Ryan-Fredericks-West-Ham-United

There are few tougher stages to make your debut for a Premier League club than Anfield and a match against Liverpool away from home, a team believed to be the second-favourites to the title this season, behind Manchester City.

And no man will now know this more than new West Ham United right-back Ryan Fredericks, who joined on a free transfer during the summer, having helped Fulham gain promotion from the Sky Bet Championship.

The Tottenham Hotspur Academy product was thrown in at the deep end by Manuel Pellegrini as he managed the Hammers for the first time in the English top-flight, having spent most of pre-season playing second fiddle to veteran Pablo Zabaleta.

Fredericks started in his native right-back position within a back four that consisted of himself, fellow debutant Fabian Balbuena, long-serving centre-back Angelo Ogbonna and Arthur Masuaku.

They supported a defensive midfield duo of youngster Declan Rice and club captain Mark Noble, in front of them, an attacking three of new boys Felipe Anderson and Jack Wilshere and Michail Antonio, while Marko Arnautovic was the lone striker.

On paper, the 25-year-old never had an easy task against a Reds attack believed to be one of the best in the world, his role was to keep none other than dangerous roaming left-back Andy Robertson, new signing in midfield Naby Keita and electric forward Sadio Mane quiet.

The fact that the Senegalese Mane managed to bag himself two goals, and probably should have got plenty more than that, shows you on its own that Fredericks didn’t have the best of afternoons, but it far from told the story.

Despite a couple of positive runs and moments in the final third, the man dubbed “the Championship’s best full-back last season,” looked way out of his depth amongst the pace and physicality of the PL.

He and the travelling Irons’ defenders were pinned back against a solid brick wall right from the get-go on Merseyside, their desperate efforts to play a high line and catch their opponents offside failing more often than not.

The former England youth International’s big bow took a turn for the worse when Jurgen Klopp’s men raced into a relatively early lead on 19 minutes, with fingers very much pointed to him.

As the hosts broke away on a devastating counter-attack, Fredericks seemed to lose all sense of position, getting distracted by the inwards run of Mane when he was now the responsibility of the central defenders.

This left a gaping gap on the left flank and the left side of the box which Robertson soon occupied, Keita picked him out and Fredricks was stranded, meaning the Scot only had to roll the ball across the face of goal for Mohamed Salah to tap in and open his account for the season.

While few could argue that the breaking of the deadlock wasn’t coming, had it not been for the Englishman’s error, things could have been very different at Anfield.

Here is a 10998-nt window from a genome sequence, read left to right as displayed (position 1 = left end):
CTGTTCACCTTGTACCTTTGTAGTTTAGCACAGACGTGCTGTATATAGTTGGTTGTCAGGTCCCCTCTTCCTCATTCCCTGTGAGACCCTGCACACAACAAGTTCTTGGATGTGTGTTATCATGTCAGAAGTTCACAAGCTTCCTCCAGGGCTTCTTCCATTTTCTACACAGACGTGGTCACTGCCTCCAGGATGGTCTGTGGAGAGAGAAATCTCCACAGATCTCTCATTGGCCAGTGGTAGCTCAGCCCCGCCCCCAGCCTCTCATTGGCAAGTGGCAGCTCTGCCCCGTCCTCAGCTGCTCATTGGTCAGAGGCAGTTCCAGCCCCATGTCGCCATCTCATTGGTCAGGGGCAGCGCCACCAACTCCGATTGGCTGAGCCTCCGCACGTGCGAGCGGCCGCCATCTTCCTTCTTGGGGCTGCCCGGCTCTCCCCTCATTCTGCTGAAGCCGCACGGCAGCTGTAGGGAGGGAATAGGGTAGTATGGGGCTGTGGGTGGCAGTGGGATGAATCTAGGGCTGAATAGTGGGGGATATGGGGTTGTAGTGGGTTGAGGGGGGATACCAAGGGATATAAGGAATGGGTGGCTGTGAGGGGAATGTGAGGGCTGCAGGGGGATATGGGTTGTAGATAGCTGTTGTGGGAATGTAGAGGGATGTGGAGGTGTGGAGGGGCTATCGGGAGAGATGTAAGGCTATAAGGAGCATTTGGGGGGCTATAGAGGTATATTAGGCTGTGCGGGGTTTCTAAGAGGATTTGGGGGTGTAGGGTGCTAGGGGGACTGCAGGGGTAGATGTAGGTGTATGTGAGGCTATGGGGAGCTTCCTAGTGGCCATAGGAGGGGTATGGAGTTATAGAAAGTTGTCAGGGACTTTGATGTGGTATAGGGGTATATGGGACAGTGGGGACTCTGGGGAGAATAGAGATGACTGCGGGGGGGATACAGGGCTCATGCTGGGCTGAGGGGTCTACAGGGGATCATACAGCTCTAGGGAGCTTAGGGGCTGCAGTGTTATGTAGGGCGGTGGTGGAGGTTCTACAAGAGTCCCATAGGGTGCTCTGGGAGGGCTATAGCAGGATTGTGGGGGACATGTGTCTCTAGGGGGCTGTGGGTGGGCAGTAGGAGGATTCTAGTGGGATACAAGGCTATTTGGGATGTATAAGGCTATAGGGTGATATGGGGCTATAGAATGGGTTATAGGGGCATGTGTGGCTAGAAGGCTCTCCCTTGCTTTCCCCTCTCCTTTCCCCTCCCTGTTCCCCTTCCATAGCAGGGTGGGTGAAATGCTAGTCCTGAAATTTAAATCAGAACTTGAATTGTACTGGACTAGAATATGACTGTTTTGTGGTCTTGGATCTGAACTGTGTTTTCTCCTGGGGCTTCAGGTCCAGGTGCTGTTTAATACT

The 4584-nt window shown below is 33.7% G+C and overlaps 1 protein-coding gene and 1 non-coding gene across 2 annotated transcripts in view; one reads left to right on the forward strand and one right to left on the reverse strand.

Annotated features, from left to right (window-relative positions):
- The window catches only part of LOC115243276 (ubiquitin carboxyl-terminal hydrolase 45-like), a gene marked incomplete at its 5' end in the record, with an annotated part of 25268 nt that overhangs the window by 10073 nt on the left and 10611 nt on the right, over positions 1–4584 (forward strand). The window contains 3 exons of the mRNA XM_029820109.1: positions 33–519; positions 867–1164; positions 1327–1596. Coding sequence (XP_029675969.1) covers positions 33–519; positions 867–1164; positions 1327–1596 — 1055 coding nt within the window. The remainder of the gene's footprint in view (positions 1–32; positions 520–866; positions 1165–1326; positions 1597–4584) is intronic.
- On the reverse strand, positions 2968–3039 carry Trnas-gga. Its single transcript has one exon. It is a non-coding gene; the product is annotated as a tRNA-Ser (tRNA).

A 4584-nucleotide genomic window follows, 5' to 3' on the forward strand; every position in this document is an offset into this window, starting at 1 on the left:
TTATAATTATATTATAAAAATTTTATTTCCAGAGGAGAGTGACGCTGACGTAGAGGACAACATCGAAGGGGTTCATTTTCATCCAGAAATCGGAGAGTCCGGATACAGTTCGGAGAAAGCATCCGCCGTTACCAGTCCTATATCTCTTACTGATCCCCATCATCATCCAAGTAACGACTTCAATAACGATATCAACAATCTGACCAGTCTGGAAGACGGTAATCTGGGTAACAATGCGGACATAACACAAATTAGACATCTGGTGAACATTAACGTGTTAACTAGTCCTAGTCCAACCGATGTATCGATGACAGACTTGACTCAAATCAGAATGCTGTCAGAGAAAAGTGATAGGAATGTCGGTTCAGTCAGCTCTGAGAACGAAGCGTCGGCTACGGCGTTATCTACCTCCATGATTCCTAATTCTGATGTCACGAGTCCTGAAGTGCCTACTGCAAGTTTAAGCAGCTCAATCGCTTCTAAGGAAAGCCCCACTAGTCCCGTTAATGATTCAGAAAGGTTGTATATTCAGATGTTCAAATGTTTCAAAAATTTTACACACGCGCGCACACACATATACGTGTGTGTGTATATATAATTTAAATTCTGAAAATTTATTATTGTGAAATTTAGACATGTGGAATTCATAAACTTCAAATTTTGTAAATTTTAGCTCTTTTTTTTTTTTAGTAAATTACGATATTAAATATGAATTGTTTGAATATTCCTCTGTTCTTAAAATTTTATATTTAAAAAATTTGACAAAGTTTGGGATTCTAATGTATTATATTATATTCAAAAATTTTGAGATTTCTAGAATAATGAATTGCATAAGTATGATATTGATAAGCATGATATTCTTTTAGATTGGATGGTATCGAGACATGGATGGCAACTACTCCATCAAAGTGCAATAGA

On the stroke of half-time, Fredericks’ flank would be exposed once more as Liverpool struck a devastating blow, the ex-Fulham star had allowed Robertson to get a looping cross into the box.

On the end of it was Milner, beating the offside trap to lay the ball back into the path of Mane to strike home and double the lead.

Many were expecting Fredericks to be hauled off at half-time for the more experienced Zabaleta, a man who probably should have started ahead of him, instead, Declan Rice was sacrificed for Robert Snodgrass.

If Fredericks hadn’t been the main scapegoat for the Champions League finalist’s second, there was no hiding from the blame when they tripled their lead just after the break.

Milner switched the ball to Roberto Firmino in the Hammers’ half and as he surged towards the box, the Cockney went out to apprehend him, although Balbuena was already on the case.

Fredricks’ movement allowed Mane to wriggle free of his marking and find space in the area, space in which Firmino could pick him out and the African could swivel and finish past Lukasz Fabianski, also on debut for the East Londoners.

Perhaps lady luck wasn’t smiling on Fredericks in this instance as replays showed that Mane was comfortably offside but the linesman had failed to raise his flag, however, poor defending often isn’t rewarded with good luck.

Just when one thought that the former Spurs man’s outing couldn’t get any worse and the game was going to fizzle out into a 3-0 victory for the home side, lesser-spotted striker Daniel Sturridge was introduced by Klopp.

Seconds after his entrance, the Reds took a corner from the left and the full-back was charged with marking the ex-England forward.

When Snodgrass’ defensive header could only flick the ball on across the face of goal, Fredericks allowed the injury-plagued striker to get goalside of him and convert from point-blank range into a half-empty net.

Pundits and supporters weren’t hiding their feelings and opinions about the starlet’s performance post-match, there can be little doubting that he stood out for the wrong reasons in a poor overall performance.

But, in spite of this, Fredericks must be given time adapt to the Premier League and a solid run of matches to do so, starting with next Saturday’s first home game at London Stadium, the visit of AFC Bournemouth where redemption will be the aim for him and his teammates.